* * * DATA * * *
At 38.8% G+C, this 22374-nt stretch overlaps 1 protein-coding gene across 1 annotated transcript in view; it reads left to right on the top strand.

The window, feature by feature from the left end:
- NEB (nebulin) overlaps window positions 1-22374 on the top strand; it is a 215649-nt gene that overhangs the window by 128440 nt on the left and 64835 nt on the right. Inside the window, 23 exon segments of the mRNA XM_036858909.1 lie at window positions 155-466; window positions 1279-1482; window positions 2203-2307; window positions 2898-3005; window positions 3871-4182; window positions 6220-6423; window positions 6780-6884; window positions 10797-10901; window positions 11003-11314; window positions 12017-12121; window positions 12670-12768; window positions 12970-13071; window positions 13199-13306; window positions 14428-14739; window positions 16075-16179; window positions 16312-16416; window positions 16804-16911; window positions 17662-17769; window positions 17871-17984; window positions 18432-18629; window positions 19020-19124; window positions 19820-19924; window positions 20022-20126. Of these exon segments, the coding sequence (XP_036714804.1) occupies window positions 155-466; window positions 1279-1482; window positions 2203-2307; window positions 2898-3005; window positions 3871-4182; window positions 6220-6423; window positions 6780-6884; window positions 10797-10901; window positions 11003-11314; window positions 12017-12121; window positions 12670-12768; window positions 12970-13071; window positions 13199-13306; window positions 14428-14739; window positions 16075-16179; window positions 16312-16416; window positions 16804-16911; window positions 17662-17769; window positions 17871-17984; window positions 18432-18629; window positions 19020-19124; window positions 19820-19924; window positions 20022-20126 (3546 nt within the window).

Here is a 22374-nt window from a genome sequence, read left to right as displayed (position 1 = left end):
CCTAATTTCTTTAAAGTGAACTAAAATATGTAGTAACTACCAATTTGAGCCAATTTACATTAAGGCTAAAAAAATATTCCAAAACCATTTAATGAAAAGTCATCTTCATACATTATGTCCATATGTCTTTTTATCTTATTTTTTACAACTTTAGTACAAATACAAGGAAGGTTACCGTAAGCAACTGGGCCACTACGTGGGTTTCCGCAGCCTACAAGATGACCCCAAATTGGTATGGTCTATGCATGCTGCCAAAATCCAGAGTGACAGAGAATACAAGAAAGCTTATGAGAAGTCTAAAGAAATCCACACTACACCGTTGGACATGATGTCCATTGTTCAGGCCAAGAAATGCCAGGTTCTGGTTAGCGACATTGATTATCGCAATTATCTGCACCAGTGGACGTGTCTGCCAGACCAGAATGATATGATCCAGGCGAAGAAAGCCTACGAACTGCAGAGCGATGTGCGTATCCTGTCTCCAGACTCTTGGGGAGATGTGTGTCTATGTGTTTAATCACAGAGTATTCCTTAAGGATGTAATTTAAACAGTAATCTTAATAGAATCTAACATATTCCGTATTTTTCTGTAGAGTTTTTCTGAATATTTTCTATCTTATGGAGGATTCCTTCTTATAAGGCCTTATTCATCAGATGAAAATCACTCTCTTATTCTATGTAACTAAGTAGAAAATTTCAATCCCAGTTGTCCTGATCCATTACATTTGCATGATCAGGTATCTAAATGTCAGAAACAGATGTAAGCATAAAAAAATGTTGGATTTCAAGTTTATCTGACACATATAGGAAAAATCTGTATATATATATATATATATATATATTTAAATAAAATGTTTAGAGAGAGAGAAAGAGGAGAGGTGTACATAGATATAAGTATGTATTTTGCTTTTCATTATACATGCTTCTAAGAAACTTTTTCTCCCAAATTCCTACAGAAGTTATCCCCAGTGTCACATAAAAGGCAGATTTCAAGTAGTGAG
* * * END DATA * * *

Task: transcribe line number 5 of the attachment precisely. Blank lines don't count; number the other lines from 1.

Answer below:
CCTAATTTCTTTAAAGTGAACTAAAATATGTAGTAACTACCAATTTGAGCCAATTTACATTAAGGCTAAAAAAATATTCCAAAACCATTTAATGAAAAGTCATCTTCATACATTATGTCCATATGTCTTTTTATCTTATTTTTTACAACTTTAGTACAAATACAAGGAAGGTTACCGTAAGCAACTGGGCCACTACGTGGGTTTCCGCAGCCTACAAGATGACCCCAAATTGGTATGGTCTATGCATGCTGCCAAAATCCAGAGTGACAGAGAATACAAGAAAGCTTATGAGAAGTCTAAAGAAATCCACACTACACCGTTGGACATGATGTCCATTGTTCAGGCCAAGAAATGCCAGGTTCTGGTTAGCGACATTGATTATCGCAATTATCTGCACCAGTGGACGTGTCTGCCAGACCAGAATGATATGATCCAGGCGAAGAAAGCCTACGAACTGCAGAGCGATGTGCGTATCCTGTCTCCAGACTCTTGGGGAGATGTGTGTCTATGTGTTTAATCACAGAGTATTCCTTAAGGATGTAATTTAAACAGTAATCTTAATAGAATCTAACATATTCCGTATTTTTCTGTAGAGTTTTTCTGAATATTTTCTATCTTATGGAGGATTCCTTCTTATAAGGCCTTATTCATCAGATGAAAATCACTCTCTTATTCTATGTAACTAAGTAGAAAATTTCAATCCCAGTTGTCCTGATCCATTACATTTGCATGATCAGGTATCTAAATGTCAGAAACAGATGTAAGCATAAAAAAATGTTGGATTTCAAGTTTATCTGACACATATAGGAAAAATCTGTATATATATATATATATATATATATTTAAATAAAATGTTTAGAGAGAGAGAAAGAGGAGAGGTGTACATAGATATAAGTATGTATTTTGCTTTTCATTATACATGCTTCTAAGAAACTTTTTCTCCCAAATTCCTACAGAAGTTATCCCCAGTGTCACATAAAAGGCAGATTTCAAGTAGTGAG